in Weeknotes

Weeknotes #215 — Interlude

The first of two weeks off work. I spent my days pottering around the house, dropping my eldest son to school for revision sessions in the morning, wandering into town with my wife for a coffee or lunch and dialling into the odd work meeting that I didn’t want to miss. As much as I love going away on holiday, I am very happy at home, getting bits and pieces done. Not doing much always leads to the weird paradox of feeling even more tired than usual, but I’m taking that as a good sign. I have next week off work as well, and need to get on with a few things in order to avoid that feeling of having frittered away the whole two weeks.

This was a week in which I:

  • Hosted the final planned training session for our London office for our password management tool.
  • Ran a workshop to review the results of our team charter survey, using Teams breakout rooms and 1-2-4-All to surface thoughts from the whole virtual room.
  • Had an informal meeting with our divisional CIO.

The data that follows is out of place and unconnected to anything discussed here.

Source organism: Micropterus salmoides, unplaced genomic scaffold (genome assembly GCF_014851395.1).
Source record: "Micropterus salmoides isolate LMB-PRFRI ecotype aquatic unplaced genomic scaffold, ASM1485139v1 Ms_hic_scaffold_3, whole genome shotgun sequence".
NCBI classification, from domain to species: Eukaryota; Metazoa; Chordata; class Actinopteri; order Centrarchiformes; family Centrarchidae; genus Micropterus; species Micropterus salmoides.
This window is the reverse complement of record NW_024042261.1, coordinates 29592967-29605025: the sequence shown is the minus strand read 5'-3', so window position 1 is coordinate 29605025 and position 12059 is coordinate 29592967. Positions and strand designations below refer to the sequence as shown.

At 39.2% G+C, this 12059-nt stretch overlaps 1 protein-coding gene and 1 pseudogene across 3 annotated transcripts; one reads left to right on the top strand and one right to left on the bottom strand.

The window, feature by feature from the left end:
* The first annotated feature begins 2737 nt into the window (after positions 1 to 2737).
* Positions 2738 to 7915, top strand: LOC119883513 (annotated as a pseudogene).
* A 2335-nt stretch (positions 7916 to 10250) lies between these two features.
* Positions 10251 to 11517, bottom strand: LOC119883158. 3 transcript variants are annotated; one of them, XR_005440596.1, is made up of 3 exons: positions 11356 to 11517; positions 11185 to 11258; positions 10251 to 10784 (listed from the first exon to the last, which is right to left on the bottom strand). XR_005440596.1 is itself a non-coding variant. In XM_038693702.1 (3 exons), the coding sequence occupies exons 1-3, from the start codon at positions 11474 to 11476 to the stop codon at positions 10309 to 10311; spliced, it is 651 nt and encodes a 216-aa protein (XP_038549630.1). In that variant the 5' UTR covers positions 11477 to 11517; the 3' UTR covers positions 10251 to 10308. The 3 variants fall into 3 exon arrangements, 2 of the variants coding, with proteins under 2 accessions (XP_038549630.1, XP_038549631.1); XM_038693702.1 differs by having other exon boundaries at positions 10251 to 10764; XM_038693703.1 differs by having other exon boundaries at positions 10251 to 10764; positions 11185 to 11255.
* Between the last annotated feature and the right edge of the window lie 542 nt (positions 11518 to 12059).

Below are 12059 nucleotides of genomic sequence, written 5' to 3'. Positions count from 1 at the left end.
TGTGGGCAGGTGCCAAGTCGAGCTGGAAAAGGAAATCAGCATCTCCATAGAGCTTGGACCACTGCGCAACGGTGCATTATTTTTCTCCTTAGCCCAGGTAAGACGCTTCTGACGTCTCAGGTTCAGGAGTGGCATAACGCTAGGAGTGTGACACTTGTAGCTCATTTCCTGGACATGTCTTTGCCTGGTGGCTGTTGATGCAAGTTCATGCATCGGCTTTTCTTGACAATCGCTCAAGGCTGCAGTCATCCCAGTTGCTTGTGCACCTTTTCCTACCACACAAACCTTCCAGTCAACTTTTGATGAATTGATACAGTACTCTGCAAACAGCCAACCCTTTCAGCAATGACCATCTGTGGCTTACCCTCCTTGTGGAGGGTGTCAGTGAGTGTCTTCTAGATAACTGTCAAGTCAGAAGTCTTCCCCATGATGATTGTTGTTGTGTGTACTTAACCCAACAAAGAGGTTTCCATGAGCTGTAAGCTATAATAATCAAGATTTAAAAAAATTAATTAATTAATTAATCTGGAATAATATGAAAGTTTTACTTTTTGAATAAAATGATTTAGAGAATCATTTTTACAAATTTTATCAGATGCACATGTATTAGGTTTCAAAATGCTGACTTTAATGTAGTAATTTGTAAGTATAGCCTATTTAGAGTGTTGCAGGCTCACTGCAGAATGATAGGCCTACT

• Worked with the Chair of Governors on thank you messages to our interim headteachers for everything they have done during the Spring term.
  • Had a wonderful dinner with some close friends, and their family who are visiting from New Zealand.
  • Enjoyed a stroll through Tring Park with a bunch of friends, followed by coffee and cakes.
  • Had a lovely afternoon barbecue at my parents’ house, along with aunts, uncles and cousins that we hadn’t seen in years.
  • Managed to get outside on my bike for the first time in a couple of weeks. On Friday I rode a route that I had missed the Saturday before, and then made it out on the weekly club ride the next day. Despite leaving in a big group, an early — and ultimately terminal — mechanical by one of our fellow riders resulted in just three of us together, bringing up the rear.
  • Mowed both lawns, front and back. The amount of grass cuttings that I left in my wake resulted in me buying a replacement lawnmower blade.
  • Started reading Holy Shit by Melissa Mohr, a fascinating history of swearing. There is so much in this book from a cultural and anthropological perspective, such as the grand arc of whether at different times in history the ‘holy’ or the ‘sh*t’ has been more offensive, to tidbits such as the historical name for the kestrel.

Next week: Trying to make the most of another week off.

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